No one wants to get "blasted"
But if thought corrupts language, language can also corrupt thought. A bad usage can spread by tradition and imitation even among people who should and do know better.
I recently read a very good blog post by Jason Rodriguez in which he argues that use of the word blast in reference to email messages "shows a lack of respect for the subscriber. It shows that you don’t care about the relationship into which you were invited." In his view, marketers who "blast" are "indiscriminately throw[ing] whatever they can at subscribers in a desperate attempt to get something to stick."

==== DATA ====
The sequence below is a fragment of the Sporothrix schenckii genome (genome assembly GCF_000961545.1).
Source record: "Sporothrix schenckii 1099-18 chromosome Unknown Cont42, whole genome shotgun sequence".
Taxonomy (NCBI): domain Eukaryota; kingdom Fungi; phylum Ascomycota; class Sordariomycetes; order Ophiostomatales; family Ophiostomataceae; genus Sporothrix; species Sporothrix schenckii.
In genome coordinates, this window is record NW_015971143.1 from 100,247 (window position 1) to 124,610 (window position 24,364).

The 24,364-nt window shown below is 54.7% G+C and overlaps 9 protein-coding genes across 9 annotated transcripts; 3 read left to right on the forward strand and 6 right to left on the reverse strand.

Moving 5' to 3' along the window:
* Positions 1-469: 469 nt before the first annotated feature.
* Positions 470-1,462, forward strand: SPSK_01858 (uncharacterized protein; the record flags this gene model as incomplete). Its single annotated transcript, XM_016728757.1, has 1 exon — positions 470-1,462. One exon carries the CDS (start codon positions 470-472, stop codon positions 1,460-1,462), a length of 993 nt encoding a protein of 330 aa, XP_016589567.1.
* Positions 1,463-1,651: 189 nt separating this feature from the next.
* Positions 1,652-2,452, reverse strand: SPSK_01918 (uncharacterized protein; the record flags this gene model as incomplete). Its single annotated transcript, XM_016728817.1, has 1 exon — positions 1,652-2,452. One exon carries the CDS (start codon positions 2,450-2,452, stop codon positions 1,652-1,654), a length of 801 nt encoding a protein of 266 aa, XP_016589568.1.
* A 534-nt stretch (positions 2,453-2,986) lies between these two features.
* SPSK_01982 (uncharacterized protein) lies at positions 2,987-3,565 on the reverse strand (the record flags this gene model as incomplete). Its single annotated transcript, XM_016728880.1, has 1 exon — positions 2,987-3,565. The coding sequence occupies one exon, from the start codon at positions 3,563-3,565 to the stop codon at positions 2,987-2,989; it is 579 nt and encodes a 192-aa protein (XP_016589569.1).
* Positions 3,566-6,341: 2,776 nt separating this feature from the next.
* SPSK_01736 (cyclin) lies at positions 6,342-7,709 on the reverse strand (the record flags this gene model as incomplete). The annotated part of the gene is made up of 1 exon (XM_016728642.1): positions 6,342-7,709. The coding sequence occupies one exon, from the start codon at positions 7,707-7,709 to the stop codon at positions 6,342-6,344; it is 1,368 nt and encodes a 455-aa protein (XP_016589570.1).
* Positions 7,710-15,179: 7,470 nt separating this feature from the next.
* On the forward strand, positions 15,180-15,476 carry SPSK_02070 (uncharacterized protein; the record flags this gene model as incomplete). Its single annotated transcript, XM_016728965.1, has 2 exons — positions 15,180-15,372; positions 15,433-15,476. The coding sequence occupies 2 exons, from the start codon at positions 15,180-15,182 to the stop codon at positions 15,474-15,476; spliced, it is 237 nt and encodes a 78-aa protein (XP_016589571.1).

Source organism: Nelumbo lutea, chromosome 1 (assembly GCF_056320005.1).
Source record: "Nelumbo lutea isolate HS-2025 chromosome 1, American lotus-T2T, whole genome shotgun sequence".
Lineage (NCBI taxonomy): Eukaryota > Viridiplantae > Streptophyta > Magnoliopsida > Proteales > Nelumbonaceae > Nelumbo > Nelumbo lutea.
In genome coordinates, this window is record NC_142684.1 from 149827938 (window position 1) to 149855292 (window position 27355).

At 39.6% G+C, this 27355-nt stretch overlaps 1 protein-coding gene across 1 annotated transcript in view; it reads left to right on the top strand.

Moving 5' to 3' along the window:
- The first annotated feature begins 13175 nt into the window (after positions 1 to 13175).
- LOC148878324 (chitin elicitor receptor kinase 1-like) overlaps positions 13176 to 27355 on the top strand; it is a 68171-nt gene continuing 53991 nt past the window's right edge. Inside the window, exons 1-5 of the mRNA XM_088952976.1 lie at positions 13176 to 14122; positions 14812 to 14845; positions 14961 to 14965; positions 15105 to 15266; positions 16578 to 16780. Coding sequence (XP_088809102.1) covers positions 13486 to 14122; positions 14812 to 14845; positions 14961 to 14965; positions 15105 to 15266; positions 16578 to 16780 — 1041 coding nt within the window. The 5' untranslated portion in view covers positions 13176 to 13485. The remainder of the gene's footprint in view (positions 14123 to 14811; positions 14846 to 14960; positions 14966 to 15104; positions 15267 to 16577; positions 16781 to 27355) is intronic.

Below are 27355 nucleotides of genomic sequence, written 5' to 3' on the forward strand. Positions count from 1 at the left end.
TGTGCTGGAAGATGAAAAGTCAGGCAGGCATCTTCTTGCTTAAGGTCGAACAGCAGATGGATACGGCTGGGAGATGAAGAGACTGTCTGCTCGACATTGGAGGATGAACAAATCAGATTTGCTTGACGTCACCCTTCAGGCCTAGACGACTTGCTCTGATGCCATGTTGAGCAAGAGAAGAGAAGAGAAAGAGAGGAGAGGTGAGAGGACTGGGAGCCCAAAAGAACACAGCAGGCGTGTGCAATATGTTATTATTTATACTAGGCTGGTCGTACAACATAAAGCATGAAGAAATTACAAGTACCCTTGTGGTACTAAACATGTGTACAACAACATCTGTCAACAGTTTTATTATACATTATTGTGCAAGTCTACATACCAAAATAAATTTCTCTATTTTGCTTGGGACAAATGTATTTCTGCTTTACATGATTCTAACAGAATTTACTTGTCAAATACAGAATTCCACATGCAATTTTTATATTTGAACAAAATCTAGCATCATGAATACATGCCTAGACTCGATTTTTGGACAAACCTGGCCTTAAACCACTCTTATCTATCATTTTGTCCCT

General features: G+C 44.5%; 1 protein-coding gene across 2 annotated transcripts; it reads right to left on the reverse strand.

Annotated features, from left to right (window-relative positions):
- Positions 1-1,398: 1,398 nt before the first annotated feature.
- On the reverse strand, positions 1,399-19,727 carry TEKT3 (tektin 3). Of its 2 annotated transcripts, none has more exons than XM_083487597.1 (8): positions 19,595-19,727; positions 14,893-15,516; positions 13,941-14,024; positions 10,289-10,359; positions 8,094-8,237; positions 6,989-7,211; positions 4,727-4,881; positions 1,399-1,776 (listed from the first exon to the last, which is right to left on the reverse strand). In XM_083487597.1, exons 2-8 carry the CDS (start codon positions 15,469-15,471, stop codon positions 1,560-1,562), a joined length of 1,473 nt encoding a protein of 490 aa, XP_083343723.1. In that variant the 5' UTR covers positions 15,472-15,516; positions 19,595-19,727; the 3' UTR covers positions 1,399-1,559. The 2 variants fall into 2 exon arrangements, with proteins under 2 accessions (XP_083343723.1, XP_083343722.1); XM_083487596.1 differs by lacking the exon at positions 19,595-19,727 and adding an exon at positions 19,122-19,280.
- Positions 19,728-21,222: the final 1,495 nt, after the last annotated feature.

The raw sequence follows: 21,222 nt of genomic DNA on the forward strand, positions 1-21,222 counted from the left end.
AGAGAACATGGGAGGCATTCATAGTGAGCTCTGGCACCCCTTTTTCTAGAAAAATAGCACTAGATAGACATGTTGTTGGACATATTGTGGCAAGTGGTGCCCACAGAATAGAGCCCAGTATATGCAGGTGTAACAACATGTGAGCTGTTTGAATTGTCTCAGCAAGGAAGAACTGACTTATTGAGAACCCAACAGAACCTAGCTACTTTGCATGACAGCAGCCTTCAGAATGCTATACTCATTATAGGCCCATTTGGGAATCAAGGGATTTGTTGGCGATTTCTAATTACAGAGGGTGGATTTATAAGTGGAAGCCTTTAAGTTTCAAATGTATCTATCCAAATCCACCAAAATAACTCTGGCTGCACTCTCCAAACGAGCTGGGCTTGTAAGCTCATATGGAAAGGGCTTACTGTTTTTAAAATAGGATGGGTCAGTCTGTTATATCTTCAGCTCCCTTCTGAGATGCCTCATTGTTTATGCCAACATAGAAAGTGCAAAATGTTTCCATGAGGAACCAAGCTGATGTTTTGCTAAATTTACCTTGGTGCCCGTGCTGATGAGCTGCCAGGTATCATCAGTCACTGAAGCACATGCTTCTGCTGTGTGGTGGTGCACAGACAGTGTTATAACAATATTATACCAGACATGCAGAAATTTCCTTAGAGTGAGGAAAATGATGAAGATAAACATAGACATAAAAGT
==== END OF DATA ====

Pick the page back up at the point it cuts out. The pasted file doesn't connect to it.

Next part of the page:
This use of blast has entered the common lexicon to the point that my clients use it regularly in reference to sending out email messages. It's only natural for people to adopt a term without thinking about it when they hear it used so frequently.
I try hard to think about each word we use, in emails and on our websites, and in the main I agree with Jason: let's find more thoughtful ways to talk about the messages we send to our valuable subscribers. Our messages shouldn't be about what we can get from them, but about the value we can offer them, and that doesn't come in blast form.